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Josee Renard's Latest:
Lissa knew growing up that she wanted to influence history, but there was a lot she needed to learn to do that. She meets Morrie in Las Vegas and, despite how he appears, he’s just the man to teach her everything she needs to know. When they negotiate for her virginity, Lissa sees Morrie as a means to an end—her virginity for his knowledge. Morrie’s not the man Lissa thinks him to be; he only hopes when she discovers the real man, she’s going to want him as much as he wants her.
It’s been almost two years for Thea, two long and painfully empty years since she met Gabriel and the month they spent together the erotic and emotional highlight of her life.
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I love The Tempest in all of its forms. I’ve read the play half a dozen times, I’ve seen it – in Stratford, in Toronto and at Bard on the Beach in Vancouver and the great BBC TV version with Michael Horden as Prospero.
But my favorite version by far is by one of my all-time top directors, Peter Greenaway. I fell in love with his work watching The Cook, The Thief, His Wife and Her Lover, but his version of The Tempest is astonishing. His take on The Tempest is called Prospero’s Books and it stars Sir John Gielgud toward the end of his life. Greenaway had wanted to make this movie for many years and his version was very specific. He wanted the characters to be naked and he wanted Sir John Gielgud to speak all the parts. All the characters save Sir John are naked and he does speak all the parts.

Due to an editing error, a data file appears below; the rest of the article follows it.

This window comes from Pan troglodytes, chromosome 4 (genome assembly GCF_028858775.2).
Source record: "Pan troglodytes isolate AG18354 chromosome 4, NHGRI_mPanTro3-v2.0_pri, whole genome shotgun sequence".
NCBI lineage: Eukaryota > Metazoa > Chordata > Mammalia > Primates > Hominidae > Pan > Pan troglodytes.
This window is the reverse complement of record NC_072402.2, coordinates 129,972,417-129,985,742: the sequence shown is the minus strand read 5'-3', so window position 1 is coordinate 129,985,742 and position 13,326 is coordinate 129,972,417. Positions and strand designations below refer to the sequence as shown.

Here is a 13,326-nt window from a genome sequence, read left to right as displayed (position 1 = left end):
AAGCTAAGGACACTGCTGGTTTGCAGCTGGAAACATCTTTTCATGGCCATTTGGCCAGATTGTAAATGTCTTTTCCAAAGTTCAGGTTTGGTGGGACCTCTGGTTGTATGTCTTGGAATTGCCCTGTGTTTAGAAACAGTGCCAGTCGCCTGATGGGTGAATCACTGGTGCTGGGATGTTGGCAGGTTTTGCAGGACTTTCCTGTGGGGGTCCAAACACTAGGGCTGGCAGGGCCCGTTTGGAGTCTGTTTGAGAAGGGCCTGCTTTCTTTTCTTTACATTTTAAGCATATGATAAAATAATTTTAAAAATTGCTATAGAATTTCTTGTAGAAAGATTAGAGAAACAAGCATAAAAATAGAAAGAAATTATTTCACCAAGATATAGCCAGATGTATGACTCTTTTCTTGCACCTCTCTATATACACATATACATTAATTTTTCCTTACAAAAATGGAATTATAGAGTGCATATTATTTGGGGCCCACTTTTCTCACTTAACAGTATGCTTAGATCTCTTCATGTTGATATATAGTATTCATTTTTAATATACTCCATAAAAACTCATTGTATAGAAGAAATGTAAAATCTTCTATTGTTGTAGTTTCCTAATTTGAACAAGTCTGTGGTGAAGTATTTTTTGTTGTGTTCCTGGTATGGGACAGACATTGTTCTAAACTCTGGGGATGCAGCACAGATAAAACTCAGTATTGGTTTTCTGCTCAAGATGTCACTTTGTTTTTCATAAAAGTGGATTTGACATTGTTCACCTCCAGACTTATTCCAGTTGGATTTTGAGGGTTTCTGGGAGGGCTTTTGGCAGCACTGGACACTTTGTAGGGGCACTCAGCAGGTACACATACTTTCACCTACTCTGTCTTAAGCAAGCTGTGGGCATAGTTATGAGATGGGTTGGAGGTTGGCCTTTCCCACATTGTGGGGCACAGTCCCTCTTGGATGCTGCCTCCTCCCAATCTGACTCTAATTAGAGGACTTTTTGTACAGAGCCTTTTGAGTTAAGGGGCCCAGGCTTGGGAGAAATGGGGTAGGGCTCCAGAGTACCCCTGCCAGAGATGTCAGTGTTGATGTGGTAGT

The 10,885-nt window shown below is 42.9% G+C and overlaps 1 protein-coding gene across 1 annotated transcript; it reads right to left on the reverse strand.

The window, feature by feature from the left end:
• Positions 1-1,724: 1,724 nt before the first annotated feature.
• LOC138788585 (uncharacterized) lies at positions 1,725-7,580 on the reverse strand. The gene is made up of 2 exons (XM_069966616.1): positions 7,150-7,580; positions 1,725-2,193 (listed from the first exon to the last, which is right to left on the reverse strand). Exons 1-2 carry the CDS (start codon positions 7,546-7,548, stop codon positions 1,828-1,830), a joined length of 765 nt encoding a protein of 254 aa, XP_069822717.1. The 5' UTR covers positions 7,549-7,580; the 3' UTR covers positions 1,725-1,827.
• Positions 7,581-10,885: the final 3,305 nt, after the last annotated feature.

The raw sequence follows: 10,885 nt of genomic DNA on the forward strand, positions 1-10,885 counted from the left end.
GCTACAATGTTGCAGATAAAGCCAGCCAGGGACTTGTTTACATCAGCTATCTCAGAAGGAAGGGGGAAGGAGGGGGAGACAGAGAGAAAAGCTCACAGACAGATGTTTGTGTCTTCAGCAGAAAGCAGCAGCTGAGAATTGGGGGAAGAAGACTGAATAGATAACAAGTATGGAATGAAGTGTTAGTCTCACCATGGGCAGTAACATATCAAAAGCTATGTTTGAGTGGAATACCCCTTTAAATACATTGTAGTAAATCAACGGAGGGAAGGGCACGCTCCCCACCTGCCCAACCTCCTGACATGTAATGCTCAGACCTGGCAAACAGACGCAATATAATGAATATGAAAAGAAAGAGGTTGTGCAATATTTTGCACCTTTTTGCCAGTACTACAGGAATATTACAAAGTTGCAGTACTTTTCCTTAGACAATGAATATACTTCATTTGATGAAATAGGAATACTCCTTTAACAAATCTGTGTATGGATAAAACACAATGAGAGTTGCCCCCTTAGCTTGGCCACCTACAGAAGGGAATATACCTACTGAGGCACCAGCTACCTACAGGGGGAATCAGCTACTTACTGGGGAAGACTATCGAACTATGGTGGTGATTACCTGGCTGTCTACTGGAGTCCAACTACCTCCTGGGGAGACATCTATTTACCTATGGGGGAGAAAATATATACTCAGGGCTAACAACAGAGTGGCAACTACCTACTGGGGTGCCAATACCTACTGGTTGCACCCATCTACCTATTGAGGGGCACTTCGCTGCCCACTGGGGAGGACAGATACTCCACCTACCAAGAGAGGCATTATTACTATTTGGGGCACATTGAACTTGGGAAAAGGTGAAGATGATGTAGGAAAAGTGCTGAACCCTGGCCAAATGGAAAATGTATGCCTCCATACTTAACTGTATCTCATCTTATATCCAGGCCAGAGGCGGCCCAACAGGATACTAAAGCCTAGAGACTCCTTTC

What I loved most about it besides the voice of Gielgud, was the way Greenaway made Prospero’s books come to life. He had anatomy books that showed how a child was conceived and grew inside the womb. He had architecture books that showed the construction of buildings. The books blew me away.
Prospero is one of my favorite characters. He’s flawed – and who could love a perfect character? Not me. All those perfect guys in movies are definitely not for me. But what I love most about Prospero? Is that he gives up his magic – because he loves his daughter, because he lets his fury go, because he understands that some things are more important than money and power.
But this rough magic
I here abjure; and when I have required
Some heavenly music (which even now I do)
To work mine end upon their senses that
This airy charm is for, I’ll break my staff,
Bury it certain fathoms in the earth,
And deeper than did every plummet sound
I’ll drown my book.
In the epilogue he follows this up by saying:
Now my charms are all o’erthrown,
And what strength I have’s mine own…
He gives everything up for love and accepts the fact that he’s going to live as himself. Courageous because he’s doing what’s right no matter what it costs him. Honest because he’s not certain he can do it. And probably scared to death. Just like all of us are.
P.S. I forgot to tell you about my muse. She’s named Prospero because I want to be as courageous and honest as Prospero. And because I am, often, scared to death. Can I write that book? Am I good enough, creative enough, patient and brave enough to do it? Who knows? When I’m most scared, I think of Prospero.